Our fairly prospective paper is out to review with Nano Letters at the moment, the preprint has just gone live on the arXiv. There’s a massive range of calculations presented in quite a short paper - from GSGW (MvS), periodic plane wave DFT (FB) & CCSD quantum chemical calculations (JMF) to classical electrostatic calculations (JMF). We make suggestions as the to the likely effect of these results on device operation, and route for degradation in the presence of water via the Grotthuss mechanism (CH) (and the suggestion that an aprotic cation should alleviate this).
“Atomistic origins of high-performance in hybrid halide perovskite solar cells” - http://arxiv.org/abs/1402.4980
We are also pooling our group literature survey in a Mendeley group. If you are new to Hybrid Perovskites, this might be a good place to look for papers to read (and clickable links!). Some really quite interesting papers have been found stashed away in the SIs of papers. One issue we’ve had in searching the older literature is what to call these perovskites. ‘Hybrid perovskite’ is the modern moniker whereas ‘ammonium chlorostannate’ is how Wyckoff refers to the tin analogue in the 20s, and searching by chemical formula usually confuses & fails for old scanned papers.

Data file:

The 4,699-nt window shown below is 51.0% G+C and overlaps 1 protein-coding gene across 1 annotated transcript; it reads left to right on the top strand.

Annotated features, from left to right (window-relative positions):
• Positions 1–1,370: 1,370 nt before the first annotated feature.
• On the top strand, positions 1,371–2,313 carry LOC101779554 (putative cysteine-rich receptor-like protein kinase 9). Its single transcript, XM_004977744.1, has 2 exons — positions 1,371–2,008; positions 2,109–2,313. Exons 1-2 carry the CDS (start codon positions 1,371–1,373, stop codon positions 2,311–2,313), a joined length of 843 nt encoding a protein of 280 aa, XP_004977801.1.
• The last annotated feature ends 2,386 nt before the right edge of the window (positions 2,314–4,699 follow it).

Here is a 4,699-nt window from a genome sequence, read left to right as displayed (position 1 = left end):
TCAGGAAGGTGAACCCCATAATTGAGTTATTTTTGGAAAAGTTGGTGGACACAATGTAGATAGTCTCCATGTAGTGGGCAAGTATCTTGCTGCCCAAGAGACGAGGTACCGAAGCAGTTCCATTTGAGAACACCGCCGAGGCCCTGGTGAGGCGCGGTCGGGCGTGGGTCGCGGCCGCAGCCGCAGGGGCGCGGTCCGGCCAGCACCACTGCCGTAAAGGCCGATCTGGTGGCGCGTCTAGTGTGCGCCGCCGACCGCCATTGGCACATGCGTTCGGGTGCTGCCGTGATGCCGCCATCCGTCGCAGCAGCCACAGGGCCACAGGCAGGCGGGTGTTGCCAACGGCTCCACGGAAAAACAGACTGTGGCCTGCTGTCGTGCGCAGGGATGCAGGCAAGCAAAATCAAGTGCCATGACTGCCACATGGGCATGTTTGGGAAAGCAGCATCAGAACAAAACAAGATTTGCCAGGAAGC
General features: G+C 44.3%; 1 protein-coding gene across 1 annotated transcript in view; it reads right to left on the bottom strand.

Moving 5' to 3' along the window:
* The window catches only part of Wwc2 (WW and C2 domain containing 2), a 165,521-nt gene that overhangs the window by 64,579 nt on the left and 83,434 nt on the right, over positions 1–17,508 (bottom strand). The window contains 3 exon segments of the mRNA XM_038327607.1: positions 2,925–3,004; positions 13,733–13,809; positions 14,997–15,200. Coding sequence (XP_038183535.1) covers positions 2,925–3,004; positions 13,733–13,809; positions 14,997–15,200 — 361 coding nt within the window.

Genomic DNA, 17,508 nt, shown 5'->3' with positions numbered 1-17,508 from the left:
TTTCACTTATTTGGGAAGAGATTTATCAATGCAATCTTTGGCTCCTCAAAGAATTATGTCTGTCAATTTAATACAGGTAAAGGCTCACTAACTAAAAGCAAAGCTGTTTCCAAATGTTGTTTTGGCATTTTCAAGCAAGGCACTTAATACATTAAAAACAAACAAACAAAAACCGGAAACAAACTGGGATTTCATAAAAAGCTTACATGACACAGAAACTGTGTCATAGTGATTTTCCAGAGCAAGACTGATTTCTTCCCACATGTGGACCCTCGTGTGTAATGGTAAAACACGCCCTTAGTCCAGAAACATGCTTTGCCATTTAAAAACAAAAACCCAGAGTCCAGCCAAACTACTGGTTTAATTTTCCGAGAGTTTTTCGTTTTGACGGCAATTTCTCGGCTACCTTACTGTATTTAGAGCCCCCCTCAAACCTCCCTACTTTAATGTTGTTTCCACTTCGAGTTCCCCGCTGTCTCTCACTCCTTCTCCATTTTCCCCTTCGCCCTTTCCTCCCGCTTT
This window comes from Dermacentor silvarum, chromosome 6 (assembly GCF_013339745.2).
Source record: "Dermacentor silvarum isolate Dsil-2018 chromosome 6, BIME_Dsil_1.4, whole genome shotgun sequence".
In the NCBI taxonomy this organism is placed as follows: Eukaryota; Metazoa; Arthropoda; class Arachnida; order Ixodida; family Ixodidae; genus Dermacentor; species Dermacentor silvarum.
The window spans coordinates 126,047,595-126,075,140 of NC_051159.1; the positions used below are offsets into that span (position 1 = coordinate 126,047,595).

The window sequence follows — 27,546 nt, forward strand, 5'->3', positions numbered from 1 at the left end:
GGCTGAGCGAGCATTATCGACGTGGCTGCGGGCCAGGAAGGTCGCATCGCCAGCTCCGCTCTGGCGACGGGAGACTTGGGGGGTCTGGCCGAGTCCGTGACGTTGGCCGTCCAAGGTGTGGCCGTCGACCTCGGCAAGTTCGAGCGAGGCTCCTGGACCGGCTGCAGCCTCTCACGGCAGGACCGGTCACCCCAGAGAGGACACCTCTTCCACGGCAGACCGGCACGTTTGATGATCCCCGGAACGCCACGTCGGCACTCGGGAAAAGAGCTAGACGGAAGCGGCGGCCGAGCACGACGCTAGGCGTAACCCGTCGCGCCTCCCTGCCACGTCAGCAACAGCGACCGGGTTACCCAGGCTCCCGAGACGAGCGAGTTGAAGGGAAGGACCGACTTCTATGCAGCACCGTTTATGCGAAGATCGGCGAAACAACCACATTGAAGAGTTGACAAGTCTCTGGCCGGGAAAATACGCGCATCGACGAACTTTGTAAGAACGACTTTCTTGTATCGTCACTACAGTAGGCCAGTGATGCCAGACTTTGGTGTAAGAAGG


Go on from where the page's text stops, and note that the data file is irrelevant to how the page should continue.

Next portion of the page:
What next? Well - there’s always more to try and understand! With have a hypothesised mechanism generating built-in fields which may explain the observed hysteresis in JV curve measuring, an on-lattice Monte Carlo code (written in C, and parameterised with enthalpies from DFT) that outputs pictures in a pleasingly 1970s palette. This is already generating qualitatively sensible temperature-dependent behaviour, now we need to figure out our prefactors (in typical physics way, everything is internally in units of kBT, dropping all the _ε_0 terms).
Most of all I really think that this field is being held back by the lack of good basic characterisation data. Capacitances, dielectric constants, doping concentrations - all this basic stuff still needs to be done (or at least published!). I appreciate that the material isn’t that stable, but I just don’t understand why after several years there isn’t more data out there (to be fair a lot of the interpretation really needs planar junctions - a recent development). I do wonder there’s too much focus on chasing the Power-Conversion-Efficiency dragon, and too little focus on the bread and butter understanding of the material properties. Which is a pity, as they seem quite puzzling.